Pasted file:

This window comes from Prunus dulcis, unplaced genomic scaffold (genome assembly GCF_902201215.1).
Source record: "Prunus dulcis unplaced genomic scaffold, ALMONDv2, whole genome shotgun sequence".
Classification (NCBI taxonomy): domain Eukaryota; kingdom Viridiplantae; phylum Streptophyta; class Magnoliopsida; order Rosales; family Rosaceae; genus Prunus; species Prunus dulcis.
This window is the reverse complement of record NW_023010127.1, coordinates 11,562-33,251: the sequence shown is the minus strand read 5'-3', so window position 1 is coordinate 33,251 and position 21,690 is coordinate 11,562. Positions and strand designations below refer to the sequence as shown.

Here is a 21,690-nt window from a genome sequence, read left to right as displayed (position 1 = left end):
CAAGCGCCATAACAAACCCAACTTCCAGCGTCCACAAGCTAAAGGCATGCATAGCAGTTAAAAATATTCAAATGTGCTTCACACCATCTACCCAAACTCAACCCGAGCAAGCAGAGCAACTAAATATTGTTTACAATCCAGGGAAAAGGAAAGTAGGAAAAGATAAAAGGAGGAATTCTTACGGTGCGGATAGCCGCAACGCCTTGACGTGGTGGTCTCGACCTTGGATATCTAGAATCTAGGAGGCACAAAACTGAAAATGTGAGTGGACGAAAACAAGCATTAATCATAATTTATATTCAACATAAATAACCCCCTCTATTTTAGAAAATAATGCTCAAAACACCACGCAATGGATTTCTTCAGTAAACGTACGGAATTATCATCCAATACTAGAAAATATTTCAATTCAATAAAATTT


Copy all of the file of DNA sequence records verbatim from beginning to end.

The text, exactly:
This window comes from Prunus dulcis, unplaced genomic scaffold (genome assembly GCF_902201215.1).
Source record: "Prunus dulcis unplaced genomic scaffold, ALMONDv2, whole genome shotgun sequence".
Classification (NCBI taxonomy): domain Eukaryota; kingdom Viridiplantae; phylum Streptophyta; class Magnoliopsida; order Rosales; family Rosaceae; genus Prunus; species Prunus dulcis.
This window is the reverse complement of record NW_023010127.1, coordinates 11,562-33,251: the sequence shown is the minus strand read 5'-3', so window position 1 is coordinate 33,251 and position 21,690 is coordinate 11,562. Positions and strand designations below refer to the sequence as shown.

Here is a 21,690-nt window from a genome sequence, read left to right as displayed (position 1 = left end):
CAAGCGCCATAACAAACCCAACTTCCAGCGTCCACAAGCTAAAGGCATGCATAGCAGTTAAAAATATTCAAATGTGCTTCACACCATCTACCCAAACTCAACCCGAGCAAGCAGAGCAACTAAATATTGTTTACAATCCAGGGAAAAGGAAAGTAGGAAAAGATAAAAGGAGGAATTCTTACGGTGCGGATAGCCGCAACGCCTTGACGTGGTGGTCTCGACCTTGGATATCTAGAATCTAGGAGGCACAAAACTGAAAATGTGAGTGGACGAAAACAAGCATTAATCATAATTTATATTCAACATAAATAACCCCCTCTATTTTAGAAAATAATGCTCAAAACACCACGCAATGGATTTCTTCAGTAAACGTACGGAATTATCATCCAATACTAGAAAATATTTCAATTCAATAAAATTT